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Home » Archives » July 2007 » Japanese Opposition Employs Rice Strategy

Japanese Opposition Employs Rice Strategy

Sunday, July 29, 2007 Posted: 07:44 PM JST

Tokyo is the face of Japan. A city full of skyscrapers, large crowds and streets full of cars. Enormous neon signs shout the names of famous Japanese brands that compete all over the world. But for the Upper House elections that are taking place in Japan today, the opposition pays more attention to the empty countryside. It hopes to win a massive victory with a rice strategy.

In commercial after commercial, Japanese opposition leader Ichiro Ozawa repeats the same words: "Daily life is number 1" (Kokumin no seikatsu ga ichiban). It sounds a lot better in Japanese than in English. It also touches a sensitive string. Many Japanese can hardly make a living, and a depressing number have even too little to keep themselves alive.

The Japanese economy has been growing strongly for several years. The media publicize enormous profits of large companies like Toyota, which in the first half of this year overtook General Motors as the world's largest car producer.

But the man on the street hardly benefits. Since 2001, average real wages have decreased by 2.7 percent. This year alone they decreased 0.7 percent. The gap between rich and poor has increased immensely in a country where since the end of WWII this difference was actually quite small.

The pain is especially felt in the countryside, far away from Tokyo with its bright lights, huge company headquarters and expensive fashion. The reforms of former Prime Minister Koizumi virtually turned off the flow of funds to the countryside and amplified the problems there.

In deserted places, huge amounts of money were wasted on roads, airports and other mega-projects that only ended up bleeding red ink. It was right that Koizumi stopped this. But he only promoted cuts, without creating alternative sources of income.

In Japan, most of the power and money is concentrated in Tokyo. The countryside attracts very little capital. The farther away from Tokyo, the harder daily life is. This became worse during Koizumi.

Koizumi's heir Abe has done nothing to change this since he became prime minister half a year ago.

By asking, "Do you want economic reform," Koizumi created a landslide for his Liberal Democratic Party (LDP) in the 2005 general elections. His words were louder than his actions, but it gave voters hope.

Abe however, talks about a "Beautiful Japan." Post-war Japan, according to the prime minister, has become a mirror image of the United States and lost its traditional values. It has a constitution written by Americans, an army without claws and an educational system that doesn't seem to work anymore. Abe wants to reform education, and to send out the Japanese army together with the Americans.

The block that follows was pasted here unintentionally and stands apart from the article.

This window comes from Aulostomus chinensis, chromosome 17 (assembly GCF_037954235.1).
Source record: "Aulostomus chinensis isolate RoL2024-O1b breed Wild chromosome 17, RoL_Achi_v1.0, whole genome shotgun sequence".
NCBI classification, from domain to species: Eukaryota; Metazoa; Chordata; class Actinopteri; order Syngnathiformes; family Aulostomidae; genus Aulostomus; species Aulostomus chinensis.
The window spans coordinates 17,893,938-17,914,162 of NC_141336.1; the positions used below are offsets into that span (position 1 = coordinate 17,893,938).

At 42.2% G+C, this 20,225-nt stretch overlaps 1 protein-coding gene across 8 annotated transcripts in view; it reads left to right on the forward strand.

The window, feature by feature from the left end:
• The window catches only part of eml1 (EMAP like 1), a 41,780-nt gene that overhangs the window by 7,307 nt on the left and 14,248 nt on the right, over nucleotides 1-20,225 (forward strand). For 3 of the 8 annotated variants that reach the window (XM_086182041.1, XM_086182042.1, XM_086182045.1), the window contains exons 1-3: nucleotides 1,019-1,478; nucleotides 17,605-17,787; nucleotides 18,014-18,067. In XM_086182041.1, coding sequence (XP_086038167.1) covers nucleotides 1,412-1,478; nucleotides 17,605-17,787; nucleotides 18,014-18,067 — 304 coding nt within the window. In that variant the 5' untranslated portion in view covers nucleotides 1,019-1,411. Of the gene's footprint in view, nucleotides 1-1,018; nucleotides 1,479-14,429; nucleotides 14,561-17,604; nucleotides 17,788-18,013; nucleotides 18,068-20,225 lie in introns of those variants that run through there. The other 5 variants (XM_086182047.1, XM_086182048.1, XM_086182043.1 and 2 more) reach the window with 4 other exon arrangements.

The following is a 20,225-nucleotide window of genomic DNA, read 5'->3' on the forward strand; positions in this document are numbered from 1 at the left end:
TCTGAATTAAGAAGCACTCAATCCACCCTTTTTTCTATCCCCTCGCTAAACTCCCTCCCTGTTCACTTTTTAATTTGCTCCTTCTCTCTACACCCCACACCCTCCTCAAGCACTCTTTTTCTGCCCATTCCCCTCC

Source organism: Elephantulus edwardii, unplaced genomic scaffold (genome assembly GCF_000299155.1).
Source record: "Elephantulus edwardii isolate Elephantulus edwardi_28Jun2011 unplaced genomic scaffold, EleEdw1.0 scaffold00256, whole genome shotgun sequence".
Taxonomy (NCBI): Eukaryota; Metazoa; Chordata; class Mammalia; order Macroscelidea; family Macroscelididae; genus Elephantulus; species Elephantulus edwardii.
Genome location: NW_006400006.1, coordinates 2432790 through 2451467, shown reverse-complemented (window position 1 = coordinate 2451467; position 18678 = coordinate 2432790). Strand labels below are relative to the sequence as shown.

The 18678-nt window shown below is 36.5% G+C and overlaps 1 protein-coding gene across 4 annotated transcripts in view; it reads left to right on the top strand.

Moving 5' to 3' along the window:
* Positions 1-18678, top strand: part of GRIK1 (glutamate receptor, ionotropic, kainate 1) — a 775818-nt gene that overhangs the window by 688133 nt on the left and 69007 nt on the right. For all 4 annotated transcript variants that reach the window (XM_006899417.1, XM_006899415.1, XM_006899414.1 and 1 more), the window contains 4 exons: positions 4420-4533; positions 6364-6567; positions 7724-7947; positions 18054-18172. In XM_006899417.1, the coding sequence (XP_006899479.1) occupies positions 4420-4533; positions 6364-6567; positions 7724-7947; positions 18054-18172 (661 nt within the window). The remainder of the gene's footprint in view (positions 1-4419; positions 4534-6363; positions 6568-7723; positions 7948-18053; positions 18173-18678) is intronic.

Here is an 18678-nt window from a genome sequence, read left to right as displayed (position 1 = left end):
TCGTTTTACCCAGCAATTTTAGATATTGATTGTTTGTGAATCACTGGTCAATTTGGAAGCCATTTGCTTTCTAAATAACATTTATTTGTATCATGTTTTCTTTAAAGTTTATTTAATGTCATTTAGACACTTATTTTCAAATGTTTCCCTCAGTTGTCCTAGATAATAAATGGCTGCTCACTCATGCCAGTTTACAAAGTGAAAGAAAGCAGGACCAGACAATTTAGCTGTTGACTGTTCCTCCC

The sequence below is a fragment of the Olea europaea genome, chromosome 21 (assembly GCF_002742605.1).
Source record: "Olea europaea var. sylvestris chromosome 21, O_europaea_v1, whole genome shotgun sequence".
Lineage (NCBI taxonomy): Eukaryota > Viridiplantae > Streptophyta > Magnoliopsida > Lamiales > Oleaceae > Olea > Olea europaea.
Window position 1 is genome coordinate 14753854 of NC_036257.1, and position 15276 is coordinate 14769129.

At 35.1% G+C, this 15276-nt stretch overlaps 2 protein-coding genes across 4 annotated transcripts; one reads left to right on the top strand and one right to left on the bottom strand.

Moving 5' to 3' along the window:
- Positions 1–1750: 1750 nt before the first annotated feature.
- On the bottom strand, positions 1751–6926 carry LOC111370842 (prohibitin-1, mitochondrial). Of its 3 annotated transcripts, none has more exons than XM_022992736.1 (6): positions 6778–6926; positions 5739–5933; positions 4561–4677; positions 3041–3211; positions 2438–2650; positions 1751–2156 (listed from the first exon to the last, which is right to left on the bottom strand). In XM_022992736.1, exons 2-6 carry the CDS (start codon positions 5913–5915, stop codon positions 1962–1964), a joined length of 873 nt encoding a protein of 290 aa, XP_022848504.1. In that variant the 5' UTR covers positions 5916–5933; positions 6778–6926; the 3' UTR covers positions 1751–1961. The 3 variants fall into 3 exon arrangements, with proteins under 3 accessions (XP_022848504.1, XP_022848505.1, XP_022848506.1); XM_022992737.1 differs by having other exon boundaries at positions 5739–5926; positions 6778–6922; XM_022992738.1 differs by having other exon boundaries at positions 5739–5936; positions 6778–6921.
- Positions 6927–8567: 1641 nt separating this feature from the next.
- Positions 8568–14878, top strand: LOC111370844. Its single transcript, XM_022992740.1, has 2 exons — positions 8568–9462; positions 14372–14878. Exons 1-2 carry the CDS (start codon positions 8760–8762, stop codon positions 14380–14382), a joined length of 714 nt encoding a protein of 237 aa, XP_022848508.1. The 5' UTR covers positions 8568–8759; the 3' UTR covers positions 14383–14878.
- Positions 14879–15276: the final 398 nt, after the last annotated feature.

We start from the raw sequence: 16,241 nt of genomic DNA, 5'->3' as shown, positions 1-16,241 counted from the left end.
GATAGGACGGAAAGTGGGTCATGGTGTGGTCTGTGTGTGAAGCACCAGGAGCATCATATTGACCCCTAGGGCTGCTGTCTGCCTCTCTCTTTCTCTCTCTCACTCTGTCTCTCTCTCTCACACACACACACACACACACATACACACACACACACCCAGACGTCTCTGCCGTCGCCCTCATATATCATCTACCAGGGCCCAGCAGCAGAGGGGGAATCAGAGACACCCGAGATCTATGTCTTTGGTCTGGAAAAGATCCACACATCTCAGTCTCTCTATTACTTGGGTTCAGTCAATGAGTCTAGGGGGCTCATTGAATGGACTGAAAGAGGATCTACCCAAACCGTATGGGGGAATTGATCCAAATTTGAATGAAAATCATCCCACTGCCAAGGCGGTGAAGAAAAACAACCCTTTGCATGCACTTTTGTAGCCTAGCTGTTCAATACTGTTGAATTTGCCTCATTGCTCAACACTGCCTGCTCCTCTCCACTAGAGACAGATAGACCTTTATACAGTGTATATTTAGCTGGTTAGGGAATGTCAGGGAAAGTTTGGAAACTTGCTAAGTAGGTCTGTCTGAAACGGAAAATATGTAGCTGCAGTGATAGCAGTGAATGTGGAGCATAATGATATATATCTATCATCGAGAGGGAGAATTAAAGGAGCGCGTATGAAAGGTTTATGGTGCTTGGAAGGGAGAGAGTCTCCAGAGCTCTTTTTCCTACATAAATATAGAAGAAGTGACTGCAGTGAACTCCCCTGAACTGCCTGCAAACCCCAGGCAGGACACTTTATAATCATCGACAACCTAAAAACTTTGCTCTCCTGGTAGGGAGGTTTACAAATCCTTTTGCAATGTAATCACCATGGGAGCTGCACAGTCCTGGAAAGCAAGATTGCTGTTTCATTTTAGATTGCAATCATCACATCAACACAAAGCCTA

"Abe," says Takehiko Yamamoto, professor at the faculty of political science and economics at Waseda University in Tokyo, "wants hard power, cooperate with American troops, rockets to shoot down Chinese and North-Korean rockets. He wants to return to the values of pre-war Japan." This would break up the post-war regime of pacifism and soft power through export according to Yamamoto.

Abe's "Beautiful Japan" however, doesn't attract voters, says political analyst Minoru Morita. "Why does Japan have to go abroad with the American army, they ask. Why does the constitution have to be changed?"

"Koizumi's free market has resulted in the weak being eaten by the strong. Japan needs a safety net for the weak. Abe ignores these problems. He was born with a golden spoon in his mouth. He doesn't understand that people are having a very difficult time."

In contrast, Ozawa, leader of the Democratic Party of Japan (DPJ), understands this very well. In the past few weeks, he visited one country village after the other, traditionally the heartland of the conservative LDP.

In between rice paddies Ozawa talks about sufficient income, assistance for farmers and a good pension system. Especially the latter is a sensitive matter since earlier this year it was announced that 50 million pension records were lost. Japanese who had for many years carefully paid their premiums now worry if they will actually have enough money in their 'golden years'. The anger about the pension fiasco has been further fanned by countless corruption scandals among LDP politicians and bureaucrats.

Ozawa promises to face these problems and to put enough rice on the table. His rice strategy is expected to cause a political earthquake. This is the end of the LDP, many say.

Professor Yamamoto however doesn't believe this. "The Japanese system has for many decades been based on a power triad of the LDP, large business and Japanese bureaucrats. It will be very difficult for an opposition party to destroy this."

Keywords: national_news political_news

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The now legendary Sir Ernest Mason Satow (1843-1929) was a member of the British legation in Tokyo for twenty-one years. This classic book is based on the author's detailed diary, personal encounters, and keen memory. In it, Satow records the history of the critical years of social and political upheaval that accompanied Japan's first encounters with the West around the time of the Meiji Restoration. Fascinating.
Stone Bridge Press

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